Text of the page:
As the new, hipper generation of royals, Prince William and his wife, Catherine, will be spending much of their upcoming visit to Canada meeting with the country's younger generation.
The emphasis of their nine-day visit, which begins June 30 and is their first official tour as a married couple, will be on young Canadians, a senior Conservative source told The Globe and Mail.
The itinerary will also lean heavily on military symbolism and exercises.
Since announcing their engagement last year, the couple's public events have focused on youth. Their first event since their April wedding was at a charity gala dinner for Absolute Return for Kids, an organization that funds education projects for disadvantaged children.
And for their first event in Canada, the Duke and Duchess of Cambridge, are expected to meet with children after their attendance at the noontime Canada Day concert on Parliament Hill.
The concert features, of course, young Canadian talent, which will be showcased around the world. Afterward, it is expected the couple will meet youth representatives.
Heritage Minister James Moore has kept many of the details of the tour secret. On Tuesday, however, he and Governor-General David Johnston are to make an announcement about the royal couple's itinerary.
It is known that after visiting Ottawa, the royal couple travels to Montreal, where they will meet young chefs, then to Quebec City and Prince Edward Island before heading west again.
On the Island, they will meet, among others, Premier Robert Ghiz, whose wife is also named Kate.
"So it's William and Kate and Robert and Kate. The new generation," observes the Conservative source, noting that Mr. Ghiz is Canada's youngest premier.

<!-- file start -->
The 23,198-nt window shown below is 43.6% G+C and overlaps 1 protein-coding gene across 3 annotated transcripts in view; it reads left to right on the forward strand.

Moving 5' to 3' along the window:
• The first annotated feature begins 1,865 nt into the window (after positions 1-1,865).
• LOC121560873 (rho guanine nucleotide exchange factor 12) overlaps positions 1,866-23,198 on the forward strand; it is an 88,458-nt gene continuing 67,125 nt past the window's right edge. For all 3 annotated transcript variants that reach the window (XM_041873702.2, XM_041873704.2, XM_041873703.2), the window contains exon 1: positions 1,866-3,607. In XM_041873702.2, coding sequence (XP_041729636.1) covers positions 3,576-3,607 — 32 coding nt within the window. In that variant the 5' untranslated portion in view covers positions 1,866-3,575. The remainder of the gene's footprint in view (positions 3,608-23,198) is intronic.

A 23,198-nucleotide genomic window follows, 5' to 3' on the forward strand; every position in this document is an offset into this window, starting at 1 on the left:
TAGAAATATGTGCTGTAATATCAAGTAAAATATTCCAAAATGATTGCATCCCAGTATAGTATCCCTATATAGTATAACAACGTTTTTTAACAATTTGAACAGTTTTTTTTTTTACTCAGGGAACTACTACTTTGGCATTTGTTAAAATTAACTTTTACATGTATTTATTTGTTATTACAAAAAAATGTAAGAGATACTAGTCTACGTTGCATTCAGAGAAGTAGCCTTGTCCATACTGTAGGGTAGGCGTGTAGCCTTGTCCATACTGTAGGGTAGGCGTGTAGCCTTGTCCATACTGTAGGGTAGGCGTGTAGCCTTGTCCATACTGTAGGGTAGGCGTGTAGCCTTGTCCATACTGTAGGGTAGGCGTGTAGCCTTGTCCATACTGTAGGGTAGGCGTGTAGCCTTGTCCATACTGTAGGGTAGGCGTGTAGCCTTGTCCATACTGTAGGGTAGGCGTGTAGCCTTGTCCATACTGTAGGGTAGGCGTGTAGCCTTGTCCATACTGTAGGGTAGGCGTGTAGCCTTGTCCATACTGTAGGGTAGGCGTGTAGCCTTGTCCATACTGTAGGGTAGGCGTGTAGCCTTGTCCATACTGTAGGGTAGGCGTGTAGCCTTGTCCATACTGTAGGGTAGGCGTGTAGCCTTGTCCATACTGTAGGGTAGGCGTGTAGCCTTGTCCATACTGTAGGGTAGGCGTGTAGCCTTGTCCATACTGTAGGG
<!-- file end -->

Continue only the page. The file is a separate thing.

The couple arrive in the PEI capital on the evening of July 3. The next day they will visit Province House, the birthplace of Confederation.
The source says that afterward they will meet with The Confederation Centre Young Company. The group of young actors are debuting their new musical play, The Talking Stick, on July 1. It involves aboriginal and First Nations students from every province and territory and tells the stories of Canada's First Peoples. It is not clear if the group will perform part of the play for the royal couple or just meet them.
After Charlottetown, William and Catherine will go to Dalvay By The Sea, the charming 1890s seaside resort on the island that was featured in the Anne of Green Gables television series.
Catherine is said to be a fan of the Canadian classic - and the actors who play Anne and Gilbert in Anne of Green Gables, the Musical, which plays at Charlottetown's Confederation Centre, are expected to be at Dalvay to meet the couple, according to the source.
From there, they are expected to fly by helicopter - along the coast and over Green Gables, the Lucy Maud Montgomery historic site in Cavendish, to Summerside. There they are to watch a search and rescue demonstration. William is a search and rescue pilot for the Royal Air Force. Canada's gift to the couple (in addition to hiking gear) was a donation to the Coast Guard Auxiliary.
Yellowknife is their next stop, where they will meet Canadian Rangers, and they also travel to Calgary before going on to Los Angeles.
On their last day in Canada, William and Catherine will be confronted by the faces of 156 Canadian soldiers killed in Afghanistan.
The Portraits of Honour display, a 40-foot mural of faces by artist Dave Sopha, is part of a cross-country tribute to fallen troops that will stop at the Spruce Meadows North American Show Jumping Championships, just south of Calgary.
As well as William, Catherine has a personal connection to the military. Her grandfather fought in the Second World War and for years was based in Calgary.
The couple's visit is also a chance for Prime Minister Stephen Harper to draw a clear connection between Canada's monarchy and its military - two institutions of which he's been a vocal proponent - and boost the profile of each in a royal tour that's guaranteed large media coverage.
Kevin MacLeod, secretary to the Queen and the federal figure in charge of organizing the tour, is quick to note the trip isn't all military. In the case of Yellowknife's Canadian Rangers, for example, "you've got Arctic sovereignty, volunteerism, giving back to community. I don't think some of these things you should say, 'Well, that's a military event.
"That's where creativity comes into play."